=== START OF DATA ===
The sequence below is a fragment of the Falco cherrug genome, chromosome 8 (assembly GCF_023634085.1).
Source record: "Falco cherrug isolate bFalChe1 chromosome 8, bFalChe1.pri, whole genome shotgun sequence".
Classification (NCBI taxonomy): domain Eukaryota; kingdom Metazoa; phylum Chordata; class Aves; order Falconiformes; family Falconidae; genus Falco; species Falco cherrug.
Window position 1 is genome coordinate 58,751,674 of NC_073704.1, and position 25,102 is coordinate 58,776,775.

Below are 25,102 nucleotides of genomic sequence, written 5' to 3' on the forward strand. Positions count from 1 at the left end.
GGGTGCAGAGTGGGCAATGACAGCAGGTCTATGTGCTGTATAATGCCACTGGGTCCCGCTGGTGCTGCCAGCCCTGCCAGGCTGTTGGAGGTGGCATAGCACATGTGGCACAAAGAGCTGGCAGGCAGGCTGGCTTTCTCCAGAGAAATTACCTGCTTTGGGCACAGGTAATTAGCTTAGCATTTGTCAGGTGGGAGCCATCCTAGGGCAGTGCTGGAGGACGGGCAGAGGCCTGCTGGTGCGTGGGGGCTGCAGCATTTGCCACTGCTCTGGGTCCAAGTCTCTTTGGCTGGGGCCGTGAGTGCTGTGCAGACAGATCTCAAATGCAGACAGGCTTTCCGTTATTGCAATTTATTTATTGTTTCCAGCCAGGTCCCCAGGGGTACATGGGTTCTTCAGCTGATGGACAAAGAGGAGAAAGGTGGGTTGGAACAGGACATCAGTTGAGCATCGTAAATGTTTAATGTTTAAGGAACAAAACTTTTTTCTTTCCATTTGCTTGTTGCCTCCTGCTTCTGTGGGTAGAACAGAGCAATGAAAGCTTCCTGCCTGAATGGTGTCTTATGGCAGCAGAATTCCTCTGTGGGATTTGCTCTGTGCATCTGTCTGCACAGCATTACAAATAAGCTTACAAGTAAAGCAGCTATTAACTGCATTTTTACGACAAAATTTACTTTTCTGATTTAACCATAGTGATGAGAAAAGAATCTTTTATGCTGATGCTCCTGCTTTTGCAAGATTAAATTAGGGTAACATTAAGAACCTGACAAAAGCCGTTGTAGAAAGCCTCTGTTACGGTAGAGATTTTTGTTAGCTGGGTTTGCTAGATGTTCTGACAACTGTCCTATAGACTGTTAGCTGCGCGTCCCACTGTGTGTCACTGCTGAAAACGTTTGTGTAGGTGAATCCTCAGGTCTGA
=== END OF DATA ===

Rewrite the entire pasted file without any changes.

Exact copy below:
The sequence below is a fragment of the Falco cherrug genome, chromosome 8 (assembly GCF_023634085.1).
Source record: "Falco cherrug isolate bFalChe1 chromosome 8, bFalChe1.pri, whole genome shotgun sequence".
Classification (NCBI taxonomy): domain Eukaryota; kingdom Metazoa; phylum Chordata; class Aves; order Falconiformes; family Falconidae; genus Falco; species Falco cherrug.
Window position 1 is genome coordinate 58,751,674 of NC_073704.1, and position 25,102 is coordinate 58,776,775.

Below are 25,102 nucleotides of genomic sequence, written 5' to 3' on the forward strand. Positions count from 1 at the left end.
GGGTGCAGAGTGGGCAATGACAGCAGGTCTATGTGCTGTATAATGCCACTGGGTCCCGCTGGTGCTGCCAGCCCTGCCAGGCTGTTGGAGGTGGCATAGCACATGTGGCACAAAGAGCTGGCAGGCAGGCTGGCTTTCTCCAGAGAAATTACCTGCTTTGGGCACAGGTAATTAGCTTAGCATTTGTCAGGTGGGAGCCATCCTAGGGCAGTGCTGGAGGACGGGCAGAGGCCTGCTGGTGCGTGGGGGCTGCAGCATTTGCCACTGCTCTGGGTCCAAGTCTCTTTGGCTGGGGCCGTGAGTGCTGTGCAGACAGATCTCAAATGCAGACAGGCTTTCCGTTATTGCAATTTATTTATTGTTTCCAGCCAGGTCCCCAGGGGTACATGGGTTCTTCAGCTGATGGACAAAGAGGAGAAAGGTGGGTTGGAACAGGACATCAGTTGAGCATCGTAAATGTTTAATGTTTAAGGAACAAAACTTTTTTCTTTCCATTTGCTTGTTGCCTCCTGCTTCTGTGGGTAGAACAGAGCAATGAAAGCTTCCTGCCTGAATGGTGTCTTATGGCAGCAGAATTCCTCTGTGGGATTTGCTCTGTGCATCTGTCTGCACAGCATTACAAATAAGCTTACAAGTAAAGCAGCTATTAACTGCATTTTTACGACAAAATTTACTTTTCTGATTTAACCATAGTGATGAGAAAAGAATCTTTTATGCTGATGCTCCTGCTTTTGCAAGATTAAATTAGGGTAACATTAAGAACCTGACAAAAGCCGTTGTAGAAAGCCTCTGTTACGGTAGAGATTTTTGTTAGCTGGGTTTGCTAGATGTTCTGACAACTGTCCTATAGACTGTTAGCTGCGCGTCCCACTGTGTGTCACTGCTGAAAACGTTTGTGTAGGTGAATCCTCAGGTCTGA